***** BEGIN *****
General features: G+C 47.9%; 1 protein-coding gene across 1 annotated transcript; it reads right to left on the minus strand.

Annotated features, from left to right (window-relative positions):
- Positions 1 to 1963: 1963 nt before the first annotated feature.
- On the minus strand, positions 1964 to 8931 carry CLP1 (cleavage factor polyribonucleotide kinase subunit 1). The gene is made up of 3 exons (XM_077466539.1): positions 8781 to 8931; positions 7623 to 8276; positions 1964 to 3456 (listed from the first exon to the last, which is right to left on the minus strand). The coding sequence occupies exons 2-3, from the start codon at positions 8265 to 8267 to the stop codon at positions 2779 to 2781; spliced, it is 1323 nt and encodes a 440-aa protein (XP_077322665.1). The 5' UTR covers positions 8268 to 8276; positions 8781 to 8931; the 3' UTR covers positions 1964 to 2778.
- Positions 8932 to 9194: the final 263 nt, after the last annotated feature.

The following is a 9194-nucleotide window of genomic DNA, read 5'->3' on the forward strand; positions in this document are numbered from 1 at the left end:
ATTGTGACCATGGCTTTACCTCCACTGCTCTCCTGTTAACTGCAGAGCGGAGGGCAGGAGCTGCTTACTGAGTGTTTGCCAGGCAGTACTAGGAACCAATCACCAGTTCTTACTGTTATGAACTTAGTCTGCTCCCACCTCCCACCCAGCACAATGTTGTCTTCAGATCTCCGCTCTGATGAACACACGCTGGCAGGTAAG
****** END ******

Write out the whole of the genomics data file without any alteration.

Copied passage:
General features: G+C 47.9%; 1 protein-coding gene across 1 annotated transcript; it reads right to left on the minus strand.

Annotated features, from left to right (window-relative positions):
- Positions 1 to 1963: 1963 nt before the first annotated feature.
- On the minus strand, positions 1964 to 8931 carry CLP1 (cleavage factor polyribonucleotide kinase subunit 1). The gene is made up of 3 exons (XM_077466539.1): positions 8781 to 8931; positions 7623 to 8276; positions 1964 to 3456 (listed from the first exon to the last, which is right to left on the minus strand). The coding sequence occupies exons 2-3, from the start codon at positions 8265 to 8267 to the stop codon at positions 2779 to 2781; spliced, it is 1323 nt and encodes a 440-aa protein (XP_077322665.1). The 5' UTR covers positions 8268 to 8276; positions 8781 to 8931; the 3' UTR covers positions 1964 to 2778.
- Positions 8932 to 9194: the final 263 nt, after the last annotated feature.

The following is a 9194-nucleotide window of genomic DNA, read 5'->3' on the forward strand; positions in this document are numbered from 1 at the left end:
ATTGTGACCATGGCTTTACCTCCACTGCTCTCCTGTTAACTGCAGAGCGGAGGGCAGGAGCTGCTTACTGAGTGTTTGCCAGGCAGTACTAGGAACCAATCACCAGTTCTTACTGTTATGAACTTAGTCTGCTCCCACCTCCCACCCAGCACAATGTTGTCTTCAGATCTCCGCTCTGATGAACACACGCTGGCAGGTAAG